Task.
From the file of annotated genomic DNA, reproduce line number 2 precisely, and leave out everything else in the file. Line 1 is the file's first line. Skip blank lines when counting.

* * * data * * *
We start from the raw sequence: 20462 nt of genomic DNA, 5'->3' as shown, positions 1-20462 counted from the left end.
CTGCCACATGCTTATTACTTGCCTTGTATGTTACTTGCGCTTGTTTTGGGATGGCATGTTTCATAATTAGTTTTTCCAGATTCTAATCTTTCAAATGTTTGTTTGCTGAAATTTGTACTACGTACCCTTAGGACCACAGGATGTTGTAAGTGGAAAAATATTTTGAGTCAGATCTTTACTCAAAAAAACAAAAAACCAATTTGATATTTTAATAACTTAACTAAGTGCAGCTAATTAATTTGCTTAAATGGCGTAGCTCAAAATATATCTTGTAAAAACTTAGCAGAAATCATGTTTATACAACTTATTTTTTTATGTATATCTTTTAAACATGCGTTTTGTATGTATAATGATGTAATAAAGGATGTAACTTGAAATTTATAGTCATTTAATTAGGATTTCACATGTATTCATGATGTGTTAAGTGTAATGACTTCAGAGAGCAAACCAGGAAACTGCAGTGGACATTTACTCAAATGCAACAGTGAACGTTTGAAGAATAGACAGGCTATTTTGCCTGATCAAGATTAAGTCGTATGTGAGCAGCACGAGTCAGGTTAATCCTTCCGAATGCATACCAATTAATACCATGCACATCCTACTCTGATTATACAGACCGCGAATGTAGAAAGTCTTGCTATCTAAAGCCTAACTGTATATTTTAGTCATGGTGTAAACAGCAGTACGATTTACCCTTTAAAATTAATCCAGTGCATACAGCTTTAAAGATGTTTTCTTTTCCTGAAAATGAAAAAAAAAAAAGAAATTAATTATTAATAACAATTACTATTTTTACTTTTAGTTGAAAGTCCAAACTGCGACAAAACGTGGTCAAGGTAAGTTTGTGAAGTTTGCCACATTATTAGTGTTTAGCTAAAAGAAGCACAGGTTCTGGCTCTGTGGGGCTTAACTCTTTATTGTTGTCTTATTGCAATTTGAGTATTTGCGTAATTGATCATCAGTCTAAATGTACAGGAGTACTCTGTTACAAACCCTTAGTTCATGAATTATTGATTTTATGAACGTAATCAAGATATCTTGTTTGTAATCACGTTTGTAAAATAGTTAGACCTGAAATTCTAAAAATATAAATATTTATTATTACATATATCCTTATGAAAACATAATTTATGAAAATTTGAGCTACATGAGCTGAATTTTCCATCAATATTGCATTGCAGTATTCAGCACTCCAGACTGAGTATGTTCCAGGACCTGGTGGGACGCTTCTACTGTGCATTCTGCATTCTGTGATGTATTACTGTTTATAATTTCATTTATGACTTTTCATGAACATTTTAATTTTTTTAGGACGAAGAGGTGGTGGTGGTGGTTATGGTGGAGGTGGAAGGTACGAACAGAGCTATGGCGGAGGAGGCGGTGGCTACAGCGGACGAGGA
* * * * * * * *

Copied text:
CTGCCACATGCTTATTACTTGCCTTGTATGTTACTTGCGCTTGTTTTGGGATGGCATGTTTCATAATTAGTTTTTCCAGATTCTAATCTTTCAAATGTTTGTTTGCTGAAATTTGTACTACGTACCCTTAGGACCACAGGATGTTGTAAGTGGAAAAATATTTTGAGTCAGATCTTTACTCAAAAAAACAAAAAACCAATTTGATATTTTAATAACTTAACTAAGTGCAGCTAATTAATTTGCTTAAATGGCGTAGCTCAAAATATATCTTGTAAAAACTTAGCAGAAATCATGTTTATACAACTTATTTTTTTATGTATATCTTTTAAACATGCGTTTTGTATGTATAATGATGTAATAAAGGATGTAACTTGAAATTTATAGTCATTTAATTAGGATTTCACATGTATTCATGATGTGTTAAGTGTAATGACTTCAGAGAGCAAACCAGGAAACTGCAGTGGACATTTACTCAAATGCAACAGTGAACGTTTGAAGAATAGACAGGCTATTTTGCCTGATCAAGATTAAGTCGTATGTGAGCAGCACGAGTCAGGTTAATCCTTCCGAATGCATACCAATTAATACCATGCACATCCTACTCTGATTATACAGACCGCGAATGTAGAAAGTCTTGCTATCTAAAGCCTAACTGTATATTTTAGTCATGGTGTAAACAGCAGTACGATTTACCCTTTAAAATTAATCCAGTGCATACAGCTTTAAAGATGTTTTCTTTTCCTGAAAATGAAAAAAAAAAAAGAAATTAATTATTAATAACAATTACTATTTTTACTTTTAGTTGAAAGTCCAAACTGCGACAAAACGTGGTCAAGGTAAGTTTGTGAAGTTTGCCACATTATTAGTGTTTAGCTAAAAGAAGCACAGGTTCTGGCTCTGTGGGGCTTAACTCTTTATTGTTGTCTTATTGCAATTTGAGTATTTGCGTAATTGATCATCAGTCTAAATGTACAGGAGTACTCTGTTACAAACCCTTAGTTCATGAATTATTGATTTTATGAACGTAATCAAGATATCTTGTTTGTAATCACGTTTGTAAAATAGTTAGACCTGAAATTCTAAAAATATAAATATTTATTATTACATATATCCTTATGAAAACATAATTTATGAAAATTTGAGCTACATGAGCTGAATTTTCCATCAATATTGCATTGCAGTATTCAGCACTCCAGACTGAGTATGTTCCAGGACCTGGTGGGACGCTTCTACTGTGCATTCTGCATTCTGTGATGTATTACTGTTTATAATTTCATTTATGACTTTTCATGAACATTTTAATTTTTTTAGGACGAAGAGGTGGTGGTGGTGGTTATGGTGGAGGTGGAAGGTACGAACAGAGCTATGGCGGAGGAGGCGGTGGCTACAGCGGACGAGGA